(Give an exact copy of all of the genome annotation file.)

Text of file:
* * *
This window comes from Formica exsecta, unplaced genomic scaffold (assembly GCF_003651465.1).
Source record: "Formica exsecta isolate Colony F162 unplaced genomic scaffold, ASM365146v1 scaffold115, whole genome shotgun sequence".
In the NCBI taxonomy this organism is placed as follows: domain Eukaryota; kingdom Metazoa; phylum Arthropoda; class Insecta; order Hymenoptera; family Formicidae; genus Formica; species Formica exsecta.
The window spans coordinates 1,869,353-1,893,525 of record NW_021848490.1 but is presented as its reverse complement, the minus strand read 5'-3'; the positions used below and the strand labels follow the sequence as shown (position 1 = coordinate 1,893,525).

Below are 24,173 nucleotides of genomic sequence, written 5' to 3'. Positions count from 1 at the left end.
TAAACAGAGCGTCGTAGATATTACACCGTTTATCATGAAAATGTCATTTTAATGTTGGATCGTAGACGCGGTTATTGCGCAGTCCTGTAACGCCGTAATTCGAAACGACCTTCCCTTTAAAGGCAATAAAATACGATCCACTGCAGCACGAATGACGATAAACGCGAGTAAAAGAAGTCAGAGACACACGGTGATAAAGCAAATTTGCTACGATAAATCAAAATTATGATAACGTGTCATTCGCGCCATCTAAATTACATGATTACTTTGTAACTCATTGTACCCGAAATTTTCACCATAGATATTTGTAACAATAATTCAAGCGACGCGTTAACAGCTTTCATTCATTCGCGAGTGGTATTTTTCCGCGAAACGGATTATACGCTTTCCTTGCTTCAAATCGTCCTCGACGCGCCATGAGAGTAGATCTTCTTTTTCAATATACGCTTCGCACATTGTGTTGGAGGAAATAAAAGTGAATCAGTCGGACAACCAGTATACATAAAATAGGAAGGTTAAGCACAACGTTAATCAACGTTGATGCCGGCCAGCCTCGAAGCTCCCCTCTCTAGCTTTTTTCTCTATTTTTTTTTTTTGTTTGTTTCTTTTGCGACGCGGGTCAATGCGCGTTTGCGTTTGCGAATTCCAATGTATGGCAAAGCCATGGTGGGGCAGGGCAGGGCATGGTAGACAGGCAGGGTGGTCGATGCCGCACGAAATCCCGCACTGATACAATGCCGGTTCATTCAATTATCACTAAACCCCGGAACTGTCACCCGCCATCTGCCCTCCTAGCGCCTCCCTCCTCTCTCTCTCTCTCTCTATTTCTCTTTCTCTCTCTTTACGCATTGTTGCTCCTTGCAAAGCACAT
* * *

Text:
This window comes from Formica exsecta, unplaced genomic scaffold (assembly GCF_003651465.1).
Source record: "Formica exsecta isolate Colony F162 unplaced genomic scaffold, ASM365146v1 scaffold115, whole genome shotgun sequence".
In the NCBI taxonomy this organism is placed as follows: domain Eukaryota; kingdom Metazoa; phylum Arthropoda; class Insecta; order Hymenoptera; family Formicidae; genus Formica; species Formica exsecta.
The window spans coordinates 1,869,353-1,893,525 of record NW_021848490.1 but is presented as its reverse complement, the minus strand read 5'-3'; the positions used below and the strand labels follow the sequence as shown (position 1 = coordinate 1,893,525).

Below are 24,173 nucleotides of genomic sequence, written 5' to 3'. Positions count from 1 at the left end.
TAAACAGAGCGTCGTAGATATTACACCGTTTATCATGAAAATGTCATTTTAATGTTGGATCGTAGACGCGGTTATTGCGCAGTCCTGTAACGCCGTAATTCGAAACGACCTTCCCTTTAAAGGCAATAAAATACGATCCACTGCAGCACGAATGACGATAAACGCGAGTAAAAGAAGTCAGAGACACACGGTGATAAAGCAAATTTGCTACGATAAATCAAAATTATGATAACGTGTCATTCGCGCCATCTAAATTACATGATTACTTTGTAACTCATTGTACCCGAAATTTTCACCATAGATATTTGTAACAATAATTCAAGCGACGCGTTAACAGCTTTCATTCATTCGCGAGTGGTATTTTTCCGCGAAACGGATTATACGCTTTCCTTGCTTCAAATCGTCCTCGACGCGCCATGAGAGTAGATCTTCTTTTTCAATATACGCTTCGCACATTGTGTTGGAGGAAATAAAAGTGAATCAGTCGGACAACCAGTATACATAAAATAGGAAGGTTAAGCACAACGTTAATCAACGTTGATGCCGGCCAGCCTCGAAGCTCCCCTCTCTAGCTTTTTTCTCTATTTTTTTTTTTTGTTTGTTTCTTTTGCGACGCGGGTCAATGCGCGTTTGCGTTTGCGAATTCCAATGTATGGCAAAGCCATGGTGGGGCAGGGCAGGGCATGGTAGACAGGCAGGGTGGTCGATGCCGCACGAAATCCCGCACTGATACAATGCCGGTTCATTCAATTATCACTAAACCCCGGAACTGTCACCCGCCATCTGCCCTCCTAGCGCCTCCCTCCTCTCTCTCTCTCTCTCTATTTCTCTTTCTCTCTCTTTACGCATTGTTGCTCCTTGCAAAGCACAT